Panama’s Pillars of Prosperity (and Rectitude)

Panama City, Panama: Latin Americans are arriving in droves. (Photo: Soman)

Legal -- and illegal -- business spurs Panama’s booming economy.


Tenacitas International

PANAMA CITY, PANAMA -- Panama is booming. As the canal is widened to accommodate greater shipping, the capital’s colonial center restored and a new metro inaugurated, Panama economically far outstrips the rest of Central America and is the preferred place in the region to do business, both legal and illegal.

Panama looks set easily to exceed eight percent growth in GDP this year, almost double that of its successful southern neighbor, Colombia, and far in excess of its Central American cousins. And this is no isolated occurrence. During the last five years the Panamanian economy has consistently grown well over five percent annually. Infrastructure projects abound. There is the widening of the canal to accommodate larger ships; the construction of a subterranean metro to ease traffic in the capital; an extension to the country’s international airport, already a regional hub; and a tasteful recovery of the colonial quarter of Panama City, the Casco Viejo, where the price of a restored house or apartment starts at $3,000 per square metro.

Meanwhile, there is the multi-billion canal expansion project, due for completion in June 2015, and a banking sector that is thriving as never before, with 93 international banks present, holding deposits of almost $100 billion. Another pillar of the economy is foreign investment. On the one hand, corporations have relocated their regional headquarters to Panama because of attractive incentives. On the other, US pensioners keen to see their retirement dollars go further, as well as tax exiles from around the world, have settled in the country. And President Ricardo Martinelli has made it even easier for foreigners to obtain Panamanian residency, issuing an executive decree in May 2012 whereby citizens of more than 20 “friendly” nations, mostly European, can obtain residency with a bank balance as low as $5,000.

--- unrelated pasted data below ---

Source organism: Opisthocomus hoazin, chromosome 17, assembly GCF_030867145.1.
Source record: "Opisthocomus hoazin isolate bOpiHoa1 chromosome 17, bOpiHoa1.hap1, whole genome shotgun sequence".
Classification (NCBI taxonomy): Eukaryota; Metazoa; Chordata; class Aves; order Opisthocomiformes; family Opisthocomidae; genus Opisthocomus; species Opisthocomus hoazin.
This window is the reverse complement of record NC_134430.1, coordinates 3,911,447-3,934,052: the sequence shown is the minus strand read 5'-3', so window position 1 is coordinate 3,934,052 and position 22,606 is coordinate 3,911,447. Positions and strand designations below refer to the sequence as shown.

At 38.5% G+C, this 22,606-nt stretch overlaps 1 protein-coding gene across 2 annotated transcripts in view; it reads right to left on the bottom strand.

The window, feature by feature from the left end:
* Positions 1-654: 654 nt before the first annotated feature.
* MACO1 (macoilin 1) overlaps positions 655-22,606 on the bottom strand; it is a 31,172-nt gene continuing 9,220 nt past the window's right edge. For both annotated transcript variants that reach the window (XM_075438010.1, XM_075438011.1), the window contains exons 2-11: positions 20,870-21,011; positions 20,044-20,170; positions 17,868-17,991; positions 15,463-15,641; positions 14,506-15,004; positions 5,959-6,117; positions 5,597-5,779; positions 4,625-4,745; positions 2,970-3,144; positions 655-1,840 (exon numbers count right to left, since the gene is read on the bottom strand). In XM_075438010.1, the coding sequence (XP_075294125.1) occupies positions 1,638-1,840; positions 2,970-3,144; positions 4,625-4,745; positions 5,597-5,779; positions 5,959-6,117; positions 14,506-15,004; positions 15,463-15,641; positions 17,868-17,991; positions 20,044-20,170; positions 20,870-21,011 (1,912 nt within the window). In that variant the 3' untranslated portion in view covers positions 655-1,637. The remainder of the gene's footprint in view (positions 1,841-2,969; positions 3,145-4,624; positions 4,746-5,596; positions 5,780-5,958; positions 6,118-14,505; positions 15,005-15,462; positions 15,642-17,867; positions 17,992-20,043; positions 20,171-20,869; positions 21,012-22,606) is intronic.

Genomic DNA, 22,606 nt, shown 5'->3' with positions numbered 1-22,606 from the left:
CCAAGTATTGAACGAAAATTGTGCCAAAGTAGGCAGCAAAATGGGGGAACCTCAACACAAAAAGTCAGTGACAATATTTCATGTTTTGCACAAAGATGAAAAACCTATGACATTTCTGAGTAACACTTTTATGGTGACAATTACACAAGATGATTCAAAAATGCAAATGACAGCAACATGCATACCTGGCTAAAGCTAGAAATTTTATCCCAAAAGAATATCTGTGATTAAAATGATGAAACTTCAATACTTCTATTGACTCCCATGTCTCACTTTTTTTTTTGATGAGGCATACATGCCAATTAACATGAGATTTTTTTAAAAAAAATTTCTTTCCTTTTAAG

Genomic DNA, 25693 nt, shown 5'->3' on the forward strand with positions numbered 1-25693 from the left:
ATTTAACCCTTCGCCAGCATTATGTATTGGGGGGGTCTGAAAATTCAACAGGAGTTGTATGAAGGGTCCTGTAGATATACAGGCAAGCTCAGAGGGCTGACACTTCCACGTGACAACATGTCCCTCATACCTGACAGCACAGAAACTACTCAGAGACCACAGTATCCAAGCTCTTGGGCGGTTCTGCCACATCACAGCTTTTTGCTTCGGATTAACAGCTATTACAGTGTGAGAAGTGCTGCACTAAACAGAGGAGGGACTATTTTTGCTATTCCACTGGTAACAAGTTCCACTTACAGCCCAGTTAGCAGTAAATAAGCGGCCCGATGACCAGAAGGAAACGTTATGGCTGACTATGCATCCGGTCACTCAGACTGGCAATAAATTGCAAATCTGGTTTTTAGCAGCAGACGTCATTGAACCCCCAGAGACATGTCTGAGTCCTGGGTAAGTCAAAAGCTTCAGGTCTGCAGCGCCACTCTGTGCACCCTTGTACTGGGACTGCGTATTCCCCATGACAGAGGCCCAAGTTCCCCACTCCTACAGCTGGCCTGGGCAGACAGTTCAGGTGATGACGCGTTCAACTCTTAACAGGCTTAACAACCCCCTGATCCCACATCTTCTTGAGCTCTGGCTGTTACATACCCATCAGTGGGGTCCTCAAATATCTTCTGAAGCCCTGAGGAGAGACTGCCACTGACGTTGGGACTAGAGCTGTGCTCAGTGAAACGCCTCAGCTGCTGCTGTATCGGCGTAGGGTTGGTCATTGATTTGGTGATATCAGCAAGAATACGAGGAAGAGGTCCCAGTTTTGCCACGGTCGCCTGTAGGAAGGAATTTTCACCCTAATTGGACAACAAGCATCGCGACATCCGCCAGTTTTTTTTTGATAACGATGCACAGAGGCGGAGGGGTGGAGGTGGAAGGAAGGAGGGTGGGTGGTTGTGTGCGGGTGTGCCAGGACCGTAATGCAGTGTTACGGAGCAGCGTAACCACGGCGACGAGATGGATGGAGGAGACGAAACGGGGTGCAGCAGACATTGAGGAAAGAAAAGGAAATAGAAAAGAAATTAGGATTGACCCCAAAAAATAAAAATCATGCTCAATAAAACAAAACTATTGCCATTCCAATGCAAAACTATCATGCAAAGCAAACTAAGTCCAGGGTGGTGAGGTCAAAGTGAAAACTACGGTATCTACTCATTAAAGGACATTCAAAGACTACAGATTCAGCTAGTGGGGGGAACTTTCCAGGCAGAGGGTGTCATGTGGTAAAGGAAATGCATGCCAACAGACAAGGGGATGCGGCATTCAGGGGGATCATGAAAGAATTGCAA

Latin Americans are also arriving in droves. Colombians have never ceased to play a significant part in the economy of their former territory. This century, they have been joined by Venezuelans either fleeing the ravages of chavismo or seeking safe harbor for their ill-gotten assets.

Meanwhile, Panama’s nascent mining sector flourishes. A $6 billion copper mine on the Atlantic coast owned by Minera Panama, a subsidiary of Canada’s First Quantum Minerals Ltd, is expected to become one of the world’s major open-pit copper developments. First shipments are due in 2016.

However there is a dark side to this boom and President Martinelli’s stewardship. There are constant protests against the government, orchestrated by labor unions, students, teachers and doctors, among others. The president has bought shares in many of the major media outlets, muzzling criticism. Accusations of high-level corruption are commonplace. Organized crime is very much present and extremely comfortable.